May 04, 2004



Unless you're one of a small handful of people from whom I solicited input during the changeover this weekend, this post is very likely your first introduction to the New Tomorrowlands (tm). Same as the Old Tomorrowlands, but different and better! (*cough* assuming I got the CSS working right.)

As previously mentioned, I've switched content management systems from my old homebrew scripts over to Movable Type, which rocks on toast. It supports multiple posting categories, multiple archive schemes, a fully templateable design, multiple authors (with their own usernames and logins! woo!), on-the-fly image uploading, [Look! On-the-fly image uploads!] probably a dozen relevant features I'm not remembering offhand, and on top of all that has a very intuitive and well-documented back end. Go Movable Type!

The primary significance of this is that I used to have a journal and news section, kept rigorously separate so that a necessary site update wouldn't bury a pithy and witty journal entry in the archives, or vice versa. That often left a many-months-old post in the "news" section if I hadn't had anything of significance to report. Not any more! "Tomorrowlands News" has simply been brought into the journal in the "Announcements" category and will be shuffled in with the rest of my writing -- but clearly labeled as news, with a spiffy little icon to match; and since the main page holds an arbitrary number of entries, I know it won't scroll away from view before its time, nor will it prevent people from reading the other products of my fevered psyche.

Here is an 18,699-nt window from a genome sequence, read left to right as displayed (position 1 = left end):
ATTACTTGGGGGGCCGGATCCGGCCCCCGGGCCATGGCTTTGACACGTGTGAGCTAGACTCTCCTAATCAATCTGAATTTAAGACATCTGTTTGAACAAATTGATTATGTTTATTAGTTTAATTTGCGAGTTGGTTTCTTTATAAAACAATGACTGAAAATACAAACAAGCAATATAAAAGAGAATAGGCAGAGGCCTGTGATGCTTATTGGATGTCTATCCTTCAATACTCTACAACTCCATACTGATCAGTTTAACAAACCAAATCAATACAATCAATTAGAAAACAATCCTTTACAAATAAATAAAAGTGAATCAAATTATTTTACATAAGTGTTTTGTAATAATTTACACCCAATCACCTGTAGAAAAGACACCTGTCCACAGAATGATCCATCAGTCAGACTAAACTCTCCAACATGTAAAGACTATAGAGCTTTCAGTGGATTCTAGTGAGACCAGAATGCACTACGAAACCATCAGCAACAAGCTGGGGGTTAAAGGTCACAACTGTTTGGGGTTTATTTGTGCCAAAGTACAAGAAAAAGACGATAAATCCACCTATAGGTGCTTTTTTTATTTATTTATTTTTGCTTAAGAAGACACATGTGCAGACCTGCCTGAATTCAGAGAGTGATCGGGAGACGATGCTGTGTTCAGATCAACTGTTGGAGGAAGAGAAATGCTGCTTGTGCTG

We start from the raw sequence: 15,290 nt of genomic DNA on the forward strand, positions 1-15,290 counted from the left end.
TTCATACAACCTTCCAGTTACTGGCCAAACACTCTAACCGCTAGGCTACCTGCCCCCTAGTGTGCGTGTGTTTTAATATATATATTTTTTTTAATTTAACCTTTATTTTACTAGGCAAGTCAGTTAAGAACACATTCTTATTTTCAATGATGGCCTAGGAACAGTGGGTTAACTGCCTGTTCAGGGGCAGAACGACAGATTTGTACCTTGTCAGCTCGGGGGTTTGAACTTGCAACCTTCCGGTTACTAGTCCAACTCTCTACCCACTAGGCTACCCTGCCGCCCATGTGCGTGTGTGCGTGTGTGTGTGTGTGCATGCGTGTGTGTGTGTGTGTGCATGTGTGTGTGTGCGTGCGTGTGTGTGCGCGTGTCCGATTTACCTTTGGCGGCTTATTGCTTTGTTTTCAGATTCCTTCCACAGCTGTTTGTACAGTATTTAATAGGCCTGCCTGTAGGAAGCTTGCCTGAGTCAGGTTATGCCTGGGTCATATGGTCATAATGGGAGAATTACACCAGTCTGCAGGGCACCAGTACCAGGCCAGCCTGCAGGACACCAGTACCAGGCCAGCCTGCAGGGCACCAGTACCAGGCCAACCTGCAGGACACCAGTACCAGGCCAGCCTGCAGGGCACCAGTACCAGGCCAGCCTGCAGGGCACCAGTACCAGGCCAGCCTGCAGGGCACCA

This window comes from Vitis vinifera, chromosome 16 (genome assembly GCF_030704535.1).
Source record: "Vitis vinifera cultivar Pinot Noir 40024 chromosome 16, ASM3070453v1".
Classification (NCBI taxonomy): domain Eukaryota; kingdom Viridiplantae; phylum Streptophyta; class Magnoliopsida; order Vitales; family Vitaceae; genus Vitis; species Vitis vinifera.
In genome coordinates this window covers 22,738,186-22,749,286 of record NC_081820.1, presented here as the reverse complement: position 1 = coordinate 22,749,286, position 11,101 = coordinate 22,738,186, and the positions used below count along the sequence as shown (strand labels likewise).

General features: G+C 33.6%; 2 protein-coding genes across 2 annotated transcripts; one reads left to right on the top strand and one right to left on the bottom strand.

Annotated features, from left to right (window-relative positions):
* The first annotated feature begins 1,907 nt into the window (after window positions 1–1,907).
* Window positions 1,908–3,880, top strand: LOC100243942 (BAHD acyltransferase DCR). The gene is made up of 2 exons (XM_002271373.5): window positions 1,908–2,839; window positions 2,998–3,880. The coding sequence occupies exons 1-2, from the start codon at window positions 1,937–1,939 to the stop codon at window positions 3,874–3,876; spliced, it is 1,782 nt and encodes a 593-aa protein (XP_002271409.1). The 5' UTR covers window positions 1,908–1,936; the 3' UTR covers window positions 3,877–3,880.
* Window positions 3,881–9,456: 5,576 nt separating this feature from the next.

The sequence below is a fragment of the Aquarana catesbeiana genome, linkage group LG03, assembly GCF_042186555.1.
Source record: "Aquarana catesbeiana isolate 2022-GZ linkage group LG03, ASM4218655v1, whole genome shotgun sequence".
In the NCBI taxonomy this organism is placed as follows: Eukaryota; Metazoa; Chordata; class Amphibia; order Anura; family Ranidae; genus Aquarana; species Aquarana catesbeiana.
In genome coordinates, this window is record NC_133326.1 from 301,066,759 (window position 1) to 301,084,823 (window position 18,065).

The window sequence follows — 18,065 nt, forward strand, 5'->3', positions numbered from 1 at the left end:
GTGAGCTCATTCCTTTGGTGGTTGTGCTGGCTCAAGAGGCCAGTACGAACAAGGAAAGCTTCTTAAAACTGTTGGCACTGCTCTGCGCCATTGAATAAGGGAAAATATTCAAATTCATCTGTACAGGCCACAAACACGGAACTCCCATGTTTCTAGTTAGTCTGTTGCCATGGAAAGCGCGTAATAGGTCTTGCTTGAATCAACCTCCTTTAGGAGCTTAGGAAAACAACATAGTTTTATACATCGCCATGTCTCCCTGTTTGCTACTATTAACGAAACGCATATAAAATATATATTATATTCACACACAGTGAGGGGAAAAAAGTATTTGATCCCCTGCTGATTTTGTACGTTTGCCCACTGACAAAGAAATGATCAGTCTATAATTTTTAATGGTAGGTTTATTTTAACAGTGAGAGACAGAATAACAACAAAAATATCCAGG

Anyway: I ramble. (As usual. But then, isn't that part of my charm, o reader?) As part of the switch, I'm ditching the "splash page" and "home page" setup. Update your Tlands bookmark to instead of home.html. Nothing else, however, should be moving or disappearing; there will still be a plenty large site beyond the journal -- as always.

Of course, the rest of the site sorely needs an overhaul to be brought in line with the redesign -- I'll take care of that as quickly as possible, but the back forty of Tomorrowlands may look somewhat patchwork in the meantime.

Old permalinks of the form "journal.cgi?date=foo" will continue working indefinitely -- but won't work for the new entries; use the permalinks listed below each post instead. "Direct" links to old entries -- "month.html#date" -- will probably break someday, especially if I import them into MT so the nifty search function will work on them too.

The Tomorrowlands Forums will continue operating. Comments on the journal, as usual, should go there.

And I'm saving the most exciting news for last: Movable Type has built-in RSS feed support! Okay, that's probably Greek to most of you, but what it means in practical terms is that I can also mirror Tlands on a Livejournal account with minimal setup and no extra effort! If you'd rather read my journal on your Friends list, give me a few days to get around to it, and it'll be available in all its glory there. (If, on the other hand, you already use a feed aggregator for your daily reading, you probably already know what to do to add Tlands to that list. The link's at the bottom of the main page sidebar.)

That's about it for now ... enjoy! And let me know what you think of the new look!